first evening It appears that the
aiser's brushes had failed, through
some misunderstanding, to arrive In
time. Brushes which had been pre
ented to the president hImself by the
Service League of France were sent
to his majesty. To the horror of
eteryon'e within forty yards of the
r~oom, no sooner had the Kaiser lifted
them out of the box than the epic
notes of the "Marseillaise" thundered
forth from the backs of the brushes.
The valet whe had taken them In had
frgotten tturn off the slenlcer! It
wt only after a long ecplanation In
several langages that the Kaiser was
inded to believe that the incident
was not a specially designed and
maneuvered personal affront. He con
ented to remain the president's guest,
but even now the entente Is felt to
he been sensibly weakened.
Enoeftent Torpedo Record,
tIbe Th~Ited States cruiser "Cub
fornia" recently established a, 0ew
teerd for torpedo firing during 9ee
esetI5e ot the coast of Califorsta.
The iring took place at a range of
3,000 yards when the cruiser was
senaming at 10 knots. The first five
shots were bull's eyes, the sixth was
a miss, and the seventh torpedo stuck
in the tube, and according to the rules
was counted as a shot.
Try This for Neuralgia.
Thousands of people keep on suffer
og with Neuralgia because they do
ot know what to do for it. Neuralgia
s a pain in the nerves. What you
ant to do is to soothe the nerve itsel f.
Apply Sloan's Liniment to the surface
>ver the painful part-do not rub it in.
sloan's Liniment penetrates very quick
y to tbe sore, irritated nerve and al
ys the inflammation. Get a bottle of
sloan's Liniment for 55c of any drug
rist and have it in the house-against
olds, Sore and Swollen Jointse, Lum
>ago, Sciatica and like ailments Your
nonev ack if not satisfied, but it does
give almost instant relief -Adv.
Hamlet in South Africa.
It can hardly be expected that "post
mpressonism" wfll be confined to pic
;ures in the future. A friend writes
rom South Africa t.hat some genius
mt there has done "Hamlet" in thei
raal and quotes the following exam-|
ale, which seems to me extremely
most-impressonistic. Here it is:
iamlet-"Wle is u?" Ghost-'Ik is
nn spook." Hamlet-"Wies speck is
For Young and Old
The acute agonzmn pain of
rheumatism is sooth at once
by Sloan's Liniment. Do not
rub-it penetrates to the sore
I , b rging a comfort not
e of until tried. Get a
Hera-What Others Say:
"1 bighly recommend your Liniment
as the best remedy for rheumatism I ever
used. Before using it I ret large sum
of money tyntoget rel.ef of the isery
and pains and body, so I t
your T.iniment both internal and external
and I found quick relief, and now am
wel and .trong asin."-4'hQ Curts,52W
X. 15M1 .1 8*010Wl,IZll
"I wish to wrae and tell you about a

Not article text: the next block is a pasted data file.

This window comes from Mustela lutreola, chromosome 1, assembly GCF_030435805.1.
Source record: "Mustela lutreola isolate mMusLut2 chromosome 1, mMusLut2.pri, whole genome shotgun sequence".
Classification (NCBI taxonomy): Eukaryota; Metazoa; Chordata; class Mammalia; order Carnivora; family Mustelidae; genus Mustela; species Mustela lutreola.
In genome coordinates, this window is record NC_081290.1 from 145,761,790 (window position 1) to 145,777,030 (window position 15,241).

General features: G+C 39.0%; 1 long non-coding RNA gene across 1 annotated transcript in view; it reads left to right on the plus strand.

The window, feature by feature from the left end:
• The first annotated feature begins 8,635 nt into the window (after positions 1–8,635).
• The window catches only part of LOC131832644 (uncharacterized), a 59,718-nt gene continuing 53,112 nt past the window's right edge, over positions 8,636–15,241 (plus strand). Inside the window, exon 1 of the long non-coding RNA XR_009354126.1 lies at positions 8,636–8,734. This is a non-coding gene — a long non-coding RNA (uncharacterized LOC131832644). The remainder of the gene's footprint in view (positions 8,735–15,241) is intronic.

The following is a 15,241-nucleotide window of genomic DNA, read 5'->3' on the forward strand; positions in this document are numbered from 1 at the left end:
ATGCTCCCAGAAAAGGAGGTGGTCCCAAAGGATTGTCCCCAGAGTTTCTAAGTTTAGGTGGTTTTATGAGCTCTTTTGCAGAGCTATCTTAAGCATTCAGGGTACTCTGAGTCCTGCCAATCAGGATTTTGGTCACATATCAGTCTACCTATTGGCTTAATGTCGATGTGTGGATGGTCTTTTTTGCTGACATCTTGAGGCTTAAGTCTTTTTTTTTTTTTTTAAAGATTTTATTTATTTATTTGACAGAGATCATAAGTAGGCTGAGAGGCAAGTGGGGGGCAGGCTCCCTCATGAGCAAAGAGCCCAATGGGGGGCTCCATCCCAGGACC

fajIhaddownfourteen stemand bruised
my neck and hip very bad I could not
sleep ata&L Isent my witofor a25cent
bottle of your Liniment and in two days'
time I was on my feet agin."-Charles
Ede, 135% Praine Av, SL Louis, Mo.
for neuralgia, sciatica, sprains and
AD Druggsi" 2..
Send four cents in stamps for a
Dr. Earl S. Sloan, Inc.
Dept. B. Philad--Ir , Pa.
Notice to Creditors.
All persons having claims against the
estate of E. C. Thames. dece:.sed, will
present them duly attested. and those
owing said estate will make payment to
the undersigned qualifed administrator
of said estate.
P. B. THAMES.
Davis Station, S:*C.
Nov. 16th, 1914.
Notice of Discharge.
I will apply to the Judge of Probate
for Clarendon County on the 30th day
of January, 1915,at 11 o'clock A. M.,
for letters of discharge as administra
tor of the estate of Mrs. Minnie M. Mc
Manning. S. C.. Dec. 23, 1914:
Notice to Creditors.
All persons having claims against
the estate of Charles L. Ridgill, de
ceased, will present them duly attested
and those owing said estate will make
payment to the undersigned qualified
Adminstratrix of said estate.
MRS. J. G. RIDGILL.
Manning, S. C.. Dec. 31, 1914.
M4otice to Creditors.
All persons having claims against the
estate of James P. Langston, deceased,
will present them duly attested and
those owing said estate will r-ake pay.
ment to the undersigned qualified exe
utor of said estate.
lIALSTON E. SMITH,
Lake City, S. C., R. F. D., October
Notice to Creditors.
All persons having claims against
he estate of Alex A. Tindal, deceased,
will pt.settt them duly attested, *and
hose owing said estate will make pay
ment to the undersigned qualified Exe
utors of said estate.
Manning, S. C., October 12, 1914.
STATE OF SOUTHl CAROLINA
County of Clarendon.
By James M. WVIndham., Esq., JTudge
Whereas, John S. Watt made suit to
e. to grant him Letters of Ad minis